Producer hedging and the gold price
November 28 2003

Last week I looked for a correlation between net investment demand for gold and the price of gold, but couldn't find any. Some may say that's because net investment demand, as calculated by Gold Fields Mineral Services, is really just the arithmetic difference between two sets of collected data, i.e. a small difference between two large numbers. I don't think that's why there is no correlation.

I believe that gold is money, and that is why commodity style analysis has such an abysmal track record. Before we get to a monetary analysis though, I want to convince you that looking at gold as if it were just another commodity really does not work.

The argument goes that hedging caused the gold price to decline because it increased supply when borrowed gold was sold into the spot market. De-hedging (the closing-out of a hedgebook), on the other hand, is currently thought to be strengthening the gold price because it either decreases supply, when the mining companies deliver production to repay gold loans instead of selling it, or because the mining companies pay their loans off with gold purchased in the market.

If we look at the net amount of gold involved in hedging, forward sales and loans, and the GDP-weighted average gold price (GDP-weighted index of 35 currencies, representing in excess of 75% of the world's economy, introduced last week) it is evident that the price of gold is not dependent, or even materially sensitive, to hedging.

Note that the average net amount of hedging, forward sales and loans from 1990 to 1999 was in excess of two hundred and forty tonnes a year. Yet, in spite of that, the average gold price increased from three hundred and eighty to five hundred against the index of GDP-weighted currencies. If hedging was deleterious to the gold price, how come the gold price around the world increased, on average, by more than thirty-one percent?

If we look at the average worldwide gold price, instead of just the US Dollar gold price, we can see that hedging did not cause the gold price to decline, because there was no decline in the gold price. If there is any correlation between hedging, forward sales, loans, and the gold price, then the former merely add a small element of volatility to the latter.

It is interesting to note that net hedging, forward sales and loans, which typically add supply to the gold market, turned into quite a bit of demand from 2001 onwards, as many gold producers began scrambling to close out under-water hedgebooks. This increased demand, as with net investment demand and Central Bank sales, which will be covered next week, is a reaction to the increasing gold price, not the cause of it.

The reversal of hedging as the US Dollar gold price increased since 2001 is a reflection of the fact that many gold hedges are denominated in US Dollars. Also, the decline in US interest rates and the increase in gold lease rates have taken the profit margin out of US Dollar hedging. So while hedging itself did not contribute to the decline in the gold price during the 90s, the increase in the US Dollar gold price since 2001 has put the brakes on Dollar-based hedging.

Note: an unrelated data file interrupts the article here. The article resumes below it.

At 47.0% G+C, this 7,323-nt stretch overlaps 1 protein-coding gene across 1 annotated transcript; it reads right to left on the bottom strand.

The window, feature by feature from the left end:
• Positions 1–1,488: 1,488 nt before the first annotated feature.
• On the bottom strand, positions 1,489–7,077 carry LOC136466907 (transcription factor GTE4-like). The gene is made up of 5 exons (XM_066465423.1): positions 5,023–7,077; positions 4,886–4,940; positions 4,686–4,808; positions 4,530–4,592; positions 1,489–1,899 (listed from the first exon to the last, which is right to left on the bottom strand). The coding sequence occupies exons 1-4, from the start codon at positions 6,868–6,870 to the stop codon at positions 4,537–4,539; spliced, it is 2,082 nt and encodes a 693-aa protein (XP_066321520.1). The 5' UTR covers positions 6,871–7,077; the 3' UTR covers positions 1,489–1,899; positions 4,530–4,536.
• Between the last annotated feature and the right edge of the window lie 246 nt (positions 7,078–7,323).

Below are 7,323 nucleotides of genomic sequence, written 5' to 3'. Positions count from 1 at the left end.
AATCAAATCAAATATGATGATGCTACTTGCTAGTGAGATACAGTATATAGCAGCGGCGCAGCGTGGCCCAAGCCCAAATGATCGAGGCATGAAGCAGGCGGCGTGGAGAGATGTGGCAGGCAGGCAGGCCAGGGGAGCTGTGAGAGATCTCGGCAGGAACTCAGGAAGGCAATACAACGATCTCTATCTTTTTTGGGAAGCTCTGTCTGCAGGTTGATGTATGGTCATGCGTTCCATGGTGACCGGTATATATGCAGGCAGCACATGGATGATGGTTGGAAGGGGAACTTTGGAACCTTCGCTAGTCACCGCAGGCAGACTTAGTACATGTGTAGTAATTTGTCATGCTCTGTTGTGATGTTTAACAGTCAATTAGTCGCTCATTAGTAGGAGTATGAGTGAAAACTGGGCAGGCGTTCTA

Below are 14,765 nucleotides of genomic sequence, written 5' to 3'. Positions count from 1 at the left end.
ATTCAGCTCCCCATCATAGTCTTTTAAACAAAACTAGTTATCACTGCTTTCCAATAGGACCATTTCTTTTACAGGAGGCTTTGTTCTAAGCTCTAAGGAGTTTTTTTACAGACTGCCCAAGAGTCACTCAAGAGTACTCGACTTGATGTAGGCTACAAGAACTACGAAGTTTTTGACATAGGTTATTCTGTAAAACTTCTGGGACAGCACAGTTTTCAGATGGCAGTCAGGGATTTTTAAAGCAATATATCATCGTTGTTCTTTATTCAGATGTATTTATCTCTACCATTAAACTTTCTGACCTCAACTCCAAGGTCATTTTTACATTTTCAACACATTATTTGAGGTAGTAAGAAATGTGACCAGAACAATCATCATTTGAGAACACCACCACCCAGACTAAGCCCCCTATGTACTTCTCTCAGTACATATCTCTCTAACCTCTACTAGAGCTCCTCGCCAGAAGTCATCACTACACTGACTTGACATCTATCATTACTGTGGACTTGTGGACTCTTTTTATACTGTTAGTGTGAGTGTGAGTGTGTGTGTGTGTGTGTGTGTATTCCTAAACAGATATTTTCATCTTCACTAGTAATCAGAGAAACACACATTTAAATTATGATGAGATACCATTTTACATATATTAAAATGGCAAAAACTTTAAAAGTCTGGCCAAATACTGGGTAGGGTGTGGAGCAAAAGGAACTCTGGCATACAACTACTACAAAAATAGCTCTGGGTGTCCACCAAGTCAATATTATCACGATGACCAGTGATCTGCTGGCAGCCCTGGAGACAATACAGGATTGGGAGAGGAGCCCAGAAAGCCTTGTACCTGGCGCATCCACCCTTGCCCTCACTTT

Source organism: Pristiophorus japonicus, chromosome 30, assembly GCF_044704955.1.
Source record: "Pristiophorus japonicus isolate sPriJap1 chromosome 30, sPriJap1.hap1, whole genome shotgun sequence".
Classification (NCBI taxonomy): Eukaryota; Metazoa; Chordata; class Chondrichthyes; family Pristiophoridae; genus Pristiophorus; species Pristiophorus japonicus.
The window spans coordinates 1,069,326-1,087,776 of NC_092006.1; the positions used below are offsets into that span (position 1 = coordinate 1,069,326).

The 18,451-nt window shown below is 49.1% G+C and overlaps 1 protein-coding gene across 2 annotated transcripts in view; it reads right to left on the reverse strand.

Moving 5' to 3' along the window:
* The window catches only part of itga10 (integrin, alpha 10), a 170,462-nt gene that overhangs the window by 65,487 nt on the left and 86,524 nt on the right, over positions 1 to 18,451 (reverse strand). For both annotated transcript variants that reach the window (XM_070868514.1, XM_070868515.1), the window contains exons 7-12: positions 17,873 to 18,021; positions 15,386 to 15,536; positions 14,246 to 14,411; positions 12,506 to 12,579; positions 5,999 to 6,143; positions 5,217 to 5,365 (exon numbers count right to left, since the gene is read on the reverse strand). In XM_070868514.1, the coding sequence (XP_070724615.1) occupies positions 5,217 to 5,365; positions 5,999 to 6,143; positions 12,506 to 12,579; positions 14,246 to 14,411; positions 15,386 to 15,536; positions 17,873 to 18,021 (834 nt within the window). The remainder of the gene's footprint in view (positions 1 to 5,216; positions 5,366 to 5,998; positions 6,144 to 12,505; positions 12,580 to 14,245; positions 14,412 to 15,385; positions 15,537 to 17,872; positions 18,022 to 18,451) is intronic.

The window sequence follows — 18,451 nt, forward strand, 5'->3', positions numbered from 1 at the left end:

Gold mining companies can, and most likely do, still hedge their production in terms of Rands and Australian Dollars, or any other currency for that matter. That can take the form of currency hedges, or gold hedges denominated in other currencies, but the majority of hedging that occurred during the 90s was Dollar-denominated, which is why it ceased when the bull market in the Dollar ended.

There is speculation among a number of sophisticated gold analysts that the process of de-hedging, by virtue of reducing mine supply to the market, or because gold mining companies are closing hedge books with purchased gold, is contributing to the current increase in the gold price. If all the hedging that took place during the 90s did not cause a decline in the gold price, why then will partial de-hedging cause an increase in the gold price?

These same analysts also point out that when the process of de-hedging comes to an end it would cause a decline, or at least a retraction of the gold price, as demand eases and supply increases. This, too, is fallacious.

The decline in the gold price from 1996 to 2000 was a result of the increase in the US Dollar exchange rate, and not fundamentally driven by changes in the physical gold market, as I will demonstrate in due course. This is more than semantics: it has major implications for gold investors since what may intuitively seem like a good idea, may, in fact, not be.

Paul van Eeden

Paul van Eeden works primarily to find investments for his own portfolio and shares his investment ideas with subscribers to his weekly investment publication. For more information please visit his website ( or contact his publisher at (800) 528-0559 or (602) 252-4477.


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